9 films written and directed with a supposed 10th film being the last one acclaimed director Quentin Tarantino makes before he retires. Like many, I hope that day never comes when Tarantino retires from directing or think he’s not truthful with that statement. Either way, the body of work spread across 3 decades is impressive to say the least. A wide variety of genres ranging from westerns, to history, crime, and revenge, Tarantino can do it all. His talent precedes him and most importantly his dialogue. Each film in Tarantino’s 9 is foundationally supported by strong dialogue. And subsequently, every character created is interesting enough to sit with them for hours on end just to hear them talk.
It’s clear by the filmography, Tarantino is a perfectionist – filling each frame with detail that most wouldn’t think twice to put in, but he does. Able to transform a set that will instantly transport the viewer into the world he creates, the attention to detail shines brightest during some of the more irrelevant moments in a film. But there aren’t many of those at all. Even in films that have runtimes of near 3 hours long, the pacing is quick and efficient. Before you know it an hour and a half pass in Inglourious Basterds or Django Unchained when it felt like only 30 minutes. For however long a particular Tarantino film is, he has the audience in the palm of his hand. Nothing else matters when the film starts until the final frame when the hero saves the day.
While some may be infatuated by the dialogue, it does however spark controversy. Mainly the excessive use of explicit language that a good portion of us should never utter in our lifetimes. The argument made against the criticism revolves around the period in which a film takes place in. Deep south in Django that foul word was used by all during that time, Compton California in Jackie Brown – Tarantino brings an authenticity to it even if he does go a bit overboard. Frequent collaborator Samuel L. Jackson defends Tarantino’s strong use of a particular word while director Spike Lee in 1997 questioned the integrity to constantly use the word. Leave it to the viewer to separate the auteur from the world their creating as well as the actors from their characters that use this language heavily in the films.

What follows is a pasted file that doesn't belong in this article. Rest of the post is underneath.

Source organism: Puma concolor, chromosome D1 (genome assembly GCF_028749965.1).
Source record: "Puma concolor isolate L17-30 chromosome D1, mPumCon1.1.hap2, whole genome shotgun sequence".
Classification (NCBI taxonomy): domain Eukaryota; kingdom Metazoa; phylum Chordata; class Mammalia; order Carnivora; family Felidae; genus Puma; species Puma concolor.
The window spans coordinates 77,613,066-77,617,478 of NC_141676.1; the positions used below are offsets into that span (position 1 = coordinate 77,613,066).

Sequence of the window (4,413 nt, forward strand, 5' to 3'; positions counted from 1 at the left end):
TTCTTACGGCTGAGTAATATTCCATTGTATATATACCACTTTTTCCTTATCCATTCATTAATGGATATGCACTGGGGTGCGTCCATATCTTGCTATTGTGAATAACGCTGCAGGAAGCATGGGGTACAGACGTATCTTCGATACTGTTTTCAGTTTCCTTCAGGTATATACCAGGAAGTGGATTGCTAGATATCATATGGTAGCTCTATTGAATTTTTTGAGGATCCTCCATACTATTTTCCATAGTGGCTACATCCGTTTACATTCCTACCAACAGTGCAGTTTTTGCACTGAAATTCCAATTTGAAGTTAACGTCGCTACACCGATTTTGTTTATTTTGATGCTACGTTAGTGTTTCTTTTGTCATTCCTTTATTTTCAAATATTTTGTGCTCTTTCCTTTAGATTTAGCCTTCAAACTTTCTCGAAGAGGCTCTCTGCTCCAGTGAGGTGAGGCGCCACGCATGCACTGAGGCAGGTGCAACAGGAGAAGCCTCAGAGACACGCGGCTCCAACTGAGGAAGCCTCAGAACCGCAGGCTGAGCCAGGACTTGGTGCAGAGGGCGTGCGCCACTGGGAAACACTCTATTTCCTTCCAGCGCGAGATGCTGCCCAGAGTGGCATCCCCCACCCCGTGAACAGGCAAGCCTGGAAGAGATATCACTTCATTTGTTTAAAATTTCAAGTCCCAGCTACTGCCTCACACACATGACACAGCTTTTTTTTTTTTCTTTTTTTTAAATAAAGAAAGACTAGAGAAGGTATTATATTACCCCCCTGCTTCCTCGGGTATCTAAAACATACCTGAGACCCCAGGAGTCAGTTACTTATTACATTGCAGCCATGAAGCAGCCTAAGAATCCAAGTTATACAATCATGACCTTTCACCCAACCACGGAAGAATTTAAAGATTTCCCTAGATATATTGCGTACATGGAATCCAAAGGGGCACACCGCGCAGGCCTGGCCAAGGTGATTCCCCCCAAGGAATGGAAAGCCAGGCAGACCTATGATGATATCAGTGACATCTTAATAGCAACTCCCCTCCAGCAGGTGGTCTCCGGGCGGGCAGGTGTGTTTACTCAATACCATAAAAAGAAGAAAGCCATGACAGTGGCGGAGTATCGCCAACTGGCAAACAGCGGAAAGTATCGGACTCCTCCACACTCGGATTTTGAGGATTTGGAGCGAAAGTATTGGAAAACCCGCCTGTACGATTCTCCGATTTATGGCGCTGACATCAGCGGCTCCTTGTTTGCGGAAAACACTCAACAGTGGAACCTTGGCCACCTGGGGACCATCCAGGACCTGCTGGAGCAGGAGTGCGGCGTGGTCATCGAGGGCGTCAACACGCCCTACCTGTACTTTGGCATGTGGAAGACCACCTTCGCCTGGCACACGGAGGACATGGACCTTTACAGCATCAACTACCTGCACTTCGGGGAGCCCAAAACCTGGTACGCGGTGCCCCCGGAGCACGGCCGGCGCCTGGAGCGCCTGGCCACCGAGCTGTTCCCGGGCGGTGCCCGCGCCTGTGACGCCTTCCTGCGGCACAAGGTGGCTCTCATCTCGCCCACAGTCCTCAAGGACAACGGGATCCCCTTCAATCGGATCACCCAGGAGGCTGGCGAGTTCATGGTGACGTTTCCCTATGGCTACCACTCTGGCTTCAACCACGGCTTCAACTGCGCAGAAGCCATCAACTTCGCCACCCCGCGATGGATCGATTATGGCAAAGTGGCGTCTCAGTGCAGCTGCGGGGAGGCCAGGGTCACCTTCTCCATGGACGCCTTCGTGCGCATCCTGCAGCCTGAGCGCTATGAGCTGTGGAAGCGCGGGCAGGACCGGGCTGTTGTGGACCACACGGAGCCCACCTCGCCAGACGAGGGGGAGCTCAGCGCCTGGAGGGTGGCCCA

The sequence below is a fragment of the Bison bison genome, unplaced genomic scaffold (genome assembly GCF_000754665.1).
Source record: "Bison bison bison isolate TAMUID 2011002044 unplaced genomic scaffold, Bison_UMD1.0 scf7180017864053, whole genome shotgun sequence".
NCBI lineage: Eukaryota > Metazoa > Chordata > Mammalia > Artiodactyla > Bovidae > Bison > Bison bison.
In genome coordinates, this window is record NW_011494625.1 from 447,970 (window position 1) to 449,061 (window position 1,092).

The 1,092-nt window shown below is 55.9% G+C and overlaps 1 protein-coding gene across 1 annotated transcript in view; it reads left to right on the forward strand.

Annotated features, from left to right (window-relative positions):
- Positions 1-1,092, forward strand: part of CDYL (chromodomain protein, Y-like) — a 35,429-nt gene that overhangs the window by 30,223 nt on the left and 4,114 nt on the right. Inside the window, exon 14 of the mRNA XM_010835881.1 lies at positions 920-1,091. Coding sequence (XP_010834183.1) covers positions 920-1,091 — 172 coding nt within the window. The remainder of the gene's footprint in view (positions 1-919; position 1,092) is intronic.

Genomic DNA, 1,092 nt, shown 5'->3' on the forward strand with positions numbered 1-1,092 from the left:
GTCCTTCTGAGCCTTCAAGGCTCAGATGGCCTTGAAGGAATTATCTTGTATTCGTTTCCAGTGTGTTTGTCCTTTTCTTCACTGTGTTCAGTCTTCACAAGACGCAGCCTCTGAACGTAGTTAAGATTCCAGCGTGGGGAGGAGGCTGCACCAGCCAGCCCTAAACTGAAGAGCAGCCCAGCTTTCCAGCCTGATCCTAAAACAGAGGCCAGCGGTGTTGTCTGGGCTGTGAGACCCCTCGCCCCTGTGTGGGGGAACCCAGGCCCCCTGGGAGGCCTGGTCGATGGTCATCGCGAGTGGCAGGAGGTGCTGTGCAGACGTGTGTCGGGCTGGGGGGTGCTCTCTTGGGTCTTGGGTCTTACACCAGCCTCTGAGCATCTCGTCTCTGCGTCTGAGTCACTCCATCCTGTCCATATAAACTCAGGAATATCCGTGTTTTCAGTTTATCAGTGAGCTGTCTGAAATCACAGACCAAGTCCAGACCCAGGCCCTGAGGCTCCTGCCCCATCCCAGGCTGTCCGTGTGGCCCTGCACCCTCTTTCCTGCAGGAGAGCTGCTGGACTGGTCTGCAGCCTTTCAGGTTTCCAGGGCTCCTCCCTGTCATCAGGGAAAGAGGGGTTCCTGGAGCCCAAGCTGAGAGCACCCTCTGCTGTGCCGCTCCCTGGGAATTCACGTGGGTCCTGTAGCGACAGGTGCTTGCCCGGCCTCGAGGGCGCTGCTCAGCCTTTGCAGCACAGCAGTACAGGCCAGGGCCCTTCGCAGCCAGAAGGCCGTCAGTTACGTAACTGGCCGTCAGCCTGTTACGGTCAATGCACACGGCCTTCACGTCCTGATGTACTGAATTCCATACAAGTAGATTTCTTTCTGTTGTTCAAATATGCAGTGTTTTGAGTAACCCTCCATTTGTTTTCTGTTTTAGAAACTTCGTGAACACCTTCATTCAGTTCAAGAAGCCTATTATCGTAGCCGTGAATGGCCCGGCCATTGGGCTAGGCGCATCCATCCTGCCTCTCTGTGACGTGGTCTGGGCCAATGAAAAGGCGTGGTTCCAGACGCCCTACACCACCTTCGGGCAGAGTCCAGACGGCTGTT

With his directorial debut Reservoir Dogs, Tarantino comes out swinging, establishing his style of directing in the films first 5 minutes. A revolving shot around the colored characters that would soon come to blows in a contained warehouse. Full of blood, violence and deception, Reservoir Dogs is a strong debut film that went on to define Tarantino’s stylistic eye for storytelling. Tarantino than follows up with Pulp Fiction, highly regarded as his best film to date (among many) that further proves the talent is not a fluke or a one hit wonder.
What makes Tarantino stand out as one of the most consistent working directors today is his vision. Said vision is full of feet and transforming the film to a different era. Fully in admiration with film history and the craft of filmmaking Tarantino constructs each film as a technically bulletproof work of art. None of the hundreds of characters created over the course of 3 decades is wasted on the story at hand. And yet with the number of characters, the ones featured throughout the story has their moment to shine. Whether it be a monologue, a dance number, or a look that tells more of the characters emotional state than any line of dialogue could.
The frequent actors Tarantino has worked with over the course of 9 films (Kill Bill is considered 1 film) give the best performances under his direction. Christoph Waltz in back-to-back films, Samuel L. Jackson, Leonardo DiCaprio, Brad Pitt, Kurt Russell, Michael Madsen, Tim Roth – the list goes on, they all bring their A-game and fully invest in the world created and their characters.
What I find most admirable about Tarantino that makes him one of the best working is his ability to tell stories – both linear and non-linear. Each film no matter the story and sub-plots require full attention from the viewer – a line could get missed or an evil action from the villain could. Blink and you’ll miss the person poisoning the coffee in Hateful Eight. Add to that is the foreshadowing Tarantino never shies away from. Sydney Poitier’s Jungle Julia as a passenger with her leg fully out of the window as the car ironically named Death Proof speeds toward them – we all know what is about to happen, the anticipation is outstandingly built and once the carnage comes, no one looks away at the mayhem and gore taking place on screen.
It’s been 3 years since Once Upon a Time released – the anticipation has been building for Tarantino’s 10thfilm though how long we have to wait is still a mystery. There has been this Pandemic we’ve been living in for the past 2 years however, so the delay makes sense. Tarantino is better when he takes his time. Whatever the story may be (definitely not Star Trek) the expectation for another thrill ride like his previous 4 films is at an all time high. Until that time comes and the 10th film releases to the masses with the signature credit roll in front of the film, here is how I rank the 9 feature films (I broke up Kill Bill into two volumes) written and directed by the maestro Quentin Tarantino.